We have descriptions of him holding someone on the floor and repeatedly smashing his fist in their face more than once. That's not protective - that's downright violent and could actually result in a serious brain injury. And this is aimed at a YA readership with Travis cast as a 'hero'?? The sex scene where Travis takes Abby's virginity is absolutely forgettable. I know she begs for it but he just ruts away on top of her with no thoughts of her pleasure or even preparing her to make it easier for her.
He's pretty shit in bed to be fair and I was quite shocked he didn't have more pride in his performance given that he's had so much experience. Travis appears to be harbouring some serious schizophrenic tendencies - perhaps he has actually sustained a serious brain injury in one of those fights?
That might well explain his truly ridiculous character and decisions and reactions to situations - or could that possibly be just do to the poor character development on behalf of this writer. Travis is not one of the good guys. He is not a hero. There is nothing endearing about his character at all. He is one of those nasty, jealous, possessive, violent guys that will beat the supposed love of his life senseless just because she glances at another man or he glances at her.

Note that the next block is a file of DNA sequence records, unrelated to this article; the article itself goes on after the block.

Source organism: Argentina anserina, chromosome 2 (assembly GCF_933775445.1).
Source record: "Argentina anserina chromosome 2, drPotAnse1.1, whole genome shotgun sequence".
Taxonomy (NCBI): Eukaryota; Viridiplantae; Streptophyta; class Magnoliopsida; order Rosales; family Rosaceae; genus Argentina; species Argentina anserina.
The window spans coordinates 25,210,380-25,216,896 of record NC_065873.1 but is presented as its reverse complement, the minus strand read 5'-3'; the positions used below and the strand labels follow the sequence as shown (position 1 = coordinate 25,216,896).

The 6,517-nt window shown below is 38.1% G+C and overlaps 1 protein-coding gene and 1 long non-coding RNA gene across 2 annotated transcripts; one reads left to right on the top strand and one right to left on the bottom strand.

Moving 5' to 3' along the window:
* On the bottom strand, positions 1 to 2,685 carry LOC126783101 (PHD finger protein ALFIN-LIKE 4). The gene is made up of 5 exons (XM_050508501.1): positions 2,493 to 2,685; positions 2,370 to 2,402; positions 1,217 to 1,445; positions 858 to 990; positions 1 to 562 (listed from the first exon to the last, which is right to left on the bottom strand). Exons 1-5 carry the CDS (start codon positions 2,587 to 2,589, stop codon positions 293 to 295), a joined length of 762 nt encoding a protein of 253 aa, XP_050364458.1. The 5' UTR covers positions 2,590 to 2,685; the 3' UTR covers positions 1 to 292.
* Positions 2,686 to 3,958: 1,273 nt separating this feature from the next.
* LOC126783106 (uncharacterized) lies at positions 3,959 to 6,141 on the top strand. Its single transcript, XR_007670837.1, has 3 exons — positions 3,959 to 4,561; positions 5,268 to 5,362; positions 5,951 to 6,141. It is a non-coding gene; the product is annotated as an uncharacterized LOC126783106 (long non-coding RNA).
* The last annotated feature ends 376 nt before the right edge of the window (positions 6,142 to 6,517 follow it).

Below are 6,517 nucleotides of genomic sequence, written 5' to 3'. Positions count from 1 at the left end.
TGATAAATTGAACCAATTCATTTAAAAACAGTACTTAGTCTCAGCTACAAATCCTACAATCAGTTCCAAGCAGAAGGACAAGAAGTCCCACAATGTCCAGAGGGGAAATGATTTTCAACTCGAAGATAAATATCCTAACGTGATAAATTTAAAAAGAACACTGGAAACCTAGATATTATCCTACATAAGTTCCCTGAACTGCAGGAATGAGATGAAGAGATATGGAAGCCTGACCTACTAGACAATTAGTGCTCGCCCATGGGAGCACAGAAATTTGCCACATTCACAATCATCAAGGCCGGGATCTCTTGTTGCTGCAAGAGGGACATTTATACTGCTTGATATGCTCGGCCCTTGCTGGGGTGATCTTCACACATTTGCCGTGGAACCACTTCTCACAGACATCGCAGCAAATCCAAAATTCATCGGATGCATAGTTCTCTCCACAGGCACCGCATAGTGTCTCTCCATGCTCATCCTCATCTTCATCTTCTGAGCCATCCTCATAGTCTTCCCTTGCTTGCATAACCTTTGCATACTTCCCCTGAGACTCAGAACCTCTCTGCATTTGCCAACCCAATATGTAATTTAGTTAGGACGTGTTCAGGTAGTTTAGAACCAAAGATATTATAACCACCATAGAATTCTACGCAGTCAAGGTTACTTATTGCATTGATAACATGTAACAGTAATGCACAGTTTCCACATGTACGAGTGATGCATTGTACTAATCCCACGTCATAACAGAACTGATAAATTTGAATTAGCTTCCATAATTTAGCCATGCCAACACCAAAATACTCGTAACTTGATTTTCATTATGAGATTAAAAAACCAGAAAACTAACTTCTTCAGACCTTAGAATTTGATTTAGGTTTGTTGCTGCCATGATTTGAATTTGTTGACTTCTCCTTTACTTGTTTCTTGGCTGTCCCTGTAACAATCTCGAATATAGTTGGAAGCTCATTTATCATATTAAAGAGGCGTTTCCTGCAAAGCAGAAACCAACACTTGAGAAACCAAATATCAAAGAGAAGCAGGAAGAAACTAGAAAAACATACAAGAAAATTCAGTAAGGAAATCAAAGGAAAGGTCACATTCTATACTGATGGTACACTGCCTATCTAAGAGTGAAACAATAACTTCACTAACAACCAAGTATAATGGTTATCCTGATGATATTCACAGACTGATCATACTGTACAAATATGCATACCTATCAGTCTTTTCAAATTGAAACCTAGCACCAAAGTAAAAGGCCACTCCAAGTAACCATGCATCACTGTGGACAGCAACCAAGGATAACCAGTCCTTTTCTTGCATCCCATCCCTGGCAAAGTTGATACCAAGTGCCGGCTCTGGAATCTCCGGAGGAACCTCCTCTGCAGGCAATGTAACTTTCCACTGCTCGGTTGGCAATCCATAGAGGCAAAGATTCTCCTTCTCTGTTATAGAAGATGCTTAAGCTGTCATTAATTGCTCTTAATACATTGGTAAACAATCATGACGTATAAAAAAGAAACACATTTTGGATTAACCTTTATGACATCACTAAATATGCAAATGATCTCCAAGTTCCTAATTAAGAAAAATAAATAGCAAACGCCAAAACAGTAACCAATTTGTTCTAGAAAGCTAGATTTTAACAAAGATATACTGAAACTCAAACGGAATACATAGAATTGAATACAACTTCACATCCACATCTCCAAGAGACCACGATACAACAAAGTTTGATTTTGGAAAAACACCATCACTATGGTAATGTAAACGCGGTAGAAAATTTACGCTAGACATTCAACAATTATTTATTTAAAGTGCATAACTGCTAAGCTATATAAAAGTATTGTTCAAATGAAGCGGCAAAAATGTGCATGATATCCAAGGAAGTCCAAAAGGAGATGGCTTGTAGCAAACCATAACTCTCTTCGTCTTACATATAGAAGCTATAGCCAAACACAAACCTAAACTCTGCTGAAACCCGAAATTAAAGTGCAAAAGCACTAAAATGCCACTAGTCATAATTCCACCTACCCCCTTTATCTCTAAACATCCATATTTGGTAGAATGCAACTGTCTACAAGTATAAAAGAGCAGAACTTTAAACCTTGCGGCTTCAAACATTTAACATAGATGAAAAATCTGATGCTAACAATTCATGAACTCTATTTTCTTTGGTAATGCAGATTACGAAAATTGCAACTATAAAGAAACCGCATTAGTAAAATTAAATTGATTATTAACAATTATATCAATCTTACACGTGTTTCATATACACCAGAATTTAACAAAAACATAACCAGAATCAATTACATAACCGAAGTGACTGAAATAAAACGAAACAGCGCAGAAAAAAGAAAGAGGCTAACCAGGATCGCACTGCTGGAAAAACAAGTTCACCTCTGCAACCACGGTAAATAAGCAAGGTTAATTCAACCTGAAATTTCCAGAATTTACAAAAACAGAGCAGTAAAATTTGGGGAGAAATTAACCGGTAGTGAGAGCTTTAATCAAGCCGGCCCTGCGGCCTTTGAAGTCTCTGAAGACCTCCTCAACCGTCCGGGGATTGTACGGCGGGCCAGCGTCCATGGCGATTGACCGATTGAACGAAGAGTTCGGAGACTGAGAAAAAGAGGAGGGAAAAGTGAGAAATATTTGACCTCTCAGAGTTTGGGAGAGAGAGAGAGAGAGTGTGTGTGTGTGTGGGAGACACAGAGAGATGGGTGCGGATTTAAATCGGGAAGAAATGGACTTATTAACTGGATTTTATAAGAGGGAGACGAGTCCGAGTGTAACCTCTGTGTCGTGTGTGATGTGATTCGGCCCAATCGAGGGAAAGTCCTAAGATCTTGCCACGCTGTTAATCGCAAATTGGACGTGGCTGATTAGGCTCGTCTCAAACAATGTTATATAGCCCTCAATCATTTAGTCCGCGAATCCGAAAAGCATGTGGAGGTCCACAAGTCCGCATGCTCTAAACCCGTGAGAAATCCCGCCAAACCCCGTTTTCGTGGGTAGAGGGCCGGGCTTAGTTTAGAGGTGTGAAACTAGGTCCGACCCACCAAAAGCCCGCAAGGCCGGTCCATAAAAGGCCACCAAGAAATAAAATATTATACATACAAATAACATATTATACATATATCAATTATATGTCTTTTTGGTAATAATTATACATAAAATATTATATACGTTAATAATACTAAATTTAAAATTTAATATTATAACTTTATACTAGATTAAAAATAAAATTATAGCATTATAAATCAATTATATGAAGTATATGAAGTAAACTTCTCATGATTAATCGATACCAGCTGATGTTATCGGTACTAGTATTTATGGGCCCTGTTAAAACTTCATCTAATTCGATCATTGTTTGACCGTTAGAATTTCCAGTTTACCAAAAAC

Abby's future is likely to be fraught with peril, on edge constantly with what Travis will think about what she is wearing, who she is talking to and what she is doing. She will be so scared of upsetting him, it will totally rule her life. Someone needs to tell Abby to get out and to get out quick before he beats her to a pulp because he surely will.
To think that a girl of Abby's age could think that Travis is some kind of romantic hero is pretty scary and a pretty appalling message to be sending out to this book's target demographic. I'm real sorry that I didn't get this - I can see that this story is so well loved by so many here but it really wasn't for me. To this day I just cannot even begin to understand why so many people here that I respect have given it 5 stars.